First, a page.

Did Rubio’s Parents Do Right?
Tibor R. Machan
Despite what Florida Republican Senator Marco Rubio has reportedly believed throughout much of his political career, it seems that his parents didn’t flee Fidel Castro’s communist Cuba for political freedom in the US. What some media appear to have “revealed” is that they came to the US in 1956, prior to Castro’s rise to power, so as to improve their lives. And, as reports to tellingly make clear, this is a mere economic reason for emigrating, not the noble one of escaping oppression.
Let me tell you right away that when you live in a hopelessly defunct country, it makes little difference whether you are oppressed or impoverished. Both can kill you good, and both are mostly the result of how the country is being run by the politicians who have taken it over. Batista versus Castro–who cares? Hitler versus Stalin–who cares? Bad news either way and responsible folks, especially parents with young kids, will do the right thing and get out before it’s too late.
When I was smuggled out of Hungary at age 14, I left mainly because of my very bad prospects there, economic or otherwise. I had already begun to open my mouth in unwise ways, such as questioning Karl Marx’s dictum in school, “From each accordingly to his ability, to each according to his needs.” I used to run past the Soviet Embassy and shout obscenities at the frozen guards and tell jokes like “Why is that woman in that famous statue on top of Gellert Hill holding her palm leaf up high? Because beneath her stands a Soviet soldier and she is afraid he will steal it form her.” Or, “How come just seconds after Molotov told Stalin that they’re driving out to the countryside did Stalin’s chauffeur enter the room reporting that his car was waiting for him? Because Radio Free Europe announced the trip a couple of seconds ago.”
I don’t know whether my mother in Budapest and father in Munich, who were considering helping me escape, felt the threat to me was economic or something else. They fortunately decided that it would be safer for me to live in the West. Let’s just say when one is threatened by a dictatorship, often this occurs via economic oppression and deprivation–loss of one’s job, confiscation of one’s property, eviction from one’s abode, etc., etc.–not just out and out jail and torture. Of course, there are also those and deportation–mainly to somewhere like Siberia back in those days in communist countries–or outright murder. All in all the idea is that one’s life is going to suck big time or get snuffed out!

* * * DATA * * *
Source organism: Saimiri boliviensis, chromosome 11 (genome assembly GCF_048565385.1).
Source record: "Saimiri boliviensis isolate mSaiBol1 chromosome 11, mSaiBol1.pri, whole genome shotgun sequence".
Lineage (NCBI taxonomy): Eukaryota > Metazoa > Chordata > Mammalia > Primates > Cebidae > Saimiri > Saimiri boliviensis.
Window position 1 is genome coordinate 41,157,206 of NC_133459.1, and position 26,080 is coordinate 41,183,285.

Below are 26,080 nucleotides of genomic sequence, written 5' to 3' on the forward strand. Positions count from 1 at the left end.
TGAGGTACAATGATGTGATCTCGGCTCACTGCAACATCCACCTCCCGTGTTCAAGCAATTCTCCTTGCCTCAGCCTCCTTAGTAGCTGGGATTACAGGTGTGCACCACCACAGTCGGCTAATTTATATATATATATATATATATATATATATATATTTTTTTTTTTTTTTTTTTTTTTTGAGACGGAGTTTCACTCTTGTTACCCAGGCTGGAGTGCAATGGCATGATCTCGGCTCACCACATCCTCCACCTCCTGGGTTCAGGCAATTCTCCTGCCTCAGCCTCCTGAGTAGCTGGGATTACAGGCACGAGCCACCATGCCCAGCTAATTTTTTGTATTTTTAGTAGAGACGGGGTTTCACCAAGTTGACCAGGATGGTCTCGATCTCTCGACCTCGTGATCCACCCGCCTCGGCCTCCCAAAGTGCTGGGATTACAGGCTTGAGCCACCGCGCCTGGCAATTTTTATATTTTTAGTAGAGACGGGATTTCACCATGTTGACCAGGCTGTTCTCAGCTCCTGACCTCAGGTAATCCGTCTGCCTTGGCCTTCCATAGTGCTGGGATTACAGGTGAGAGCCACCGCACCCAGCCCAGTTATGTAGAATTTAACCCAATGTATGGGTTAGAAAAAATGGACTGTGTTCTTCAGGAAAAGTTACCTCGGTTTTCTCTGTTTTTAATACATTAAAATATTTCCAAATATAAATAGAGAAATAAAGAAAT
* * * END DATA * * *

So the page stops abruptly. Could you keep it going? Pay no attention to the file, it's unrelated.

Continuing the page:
I don’t know about the parents of little Marco Rubio but in any case, I would applaud their actions and as an adult, the Senator is rightly thankful for what they did for him and themselves. Ah, but when it comes to political haggling, any possible weakness in one’s opponent is fair game. Never mind his policies, never mind yours, just besmirch the opponent good and hard and gain power any which way, right?
I supposed leaving a country for reasons of wanting to escape poverty and improving one’s economic circumstances is not noble enough for the members of the US media who delight in this kind of “revelation.” Gotcha is what matters. But why is pointing out that Rubio’s parents left for America for the allegedly “conventional reason of economic improvement” something newsworthy?
Well because of an ancient prejudice among millions of people against those who want to live well, who want economic success instead of failure. To endure poverty is heroic, to escape it petty, by this line of thinking. Never mind that when one’s child lacks food and clothing and the rest of those lowly economic advantages in life, the kid’s likely to grow up in hardship and will need some serious catching up to do.
My parents wanted me to do well enough in life to get a good start and the uniform gross mismanagement of Hungary at the hands of the communists–and, earlier the fascists–was a good enough reason to get me out of there.
Of course, I took a big risk too, since fleeing was hazardous–the border was booby trapped, guards were targeting all those who fled on foot like I and my companions did. (Not that I fully grasped this–for me it was more like an adventure.) But needless to say, it was all worth it, even if we had failed–trying is better with those damned dictators than putting up.
I personally am glad that Sen. Rubio’s parents had the foresight to get him out of Cuba before Castro took over the place and started to make a royal mess of it.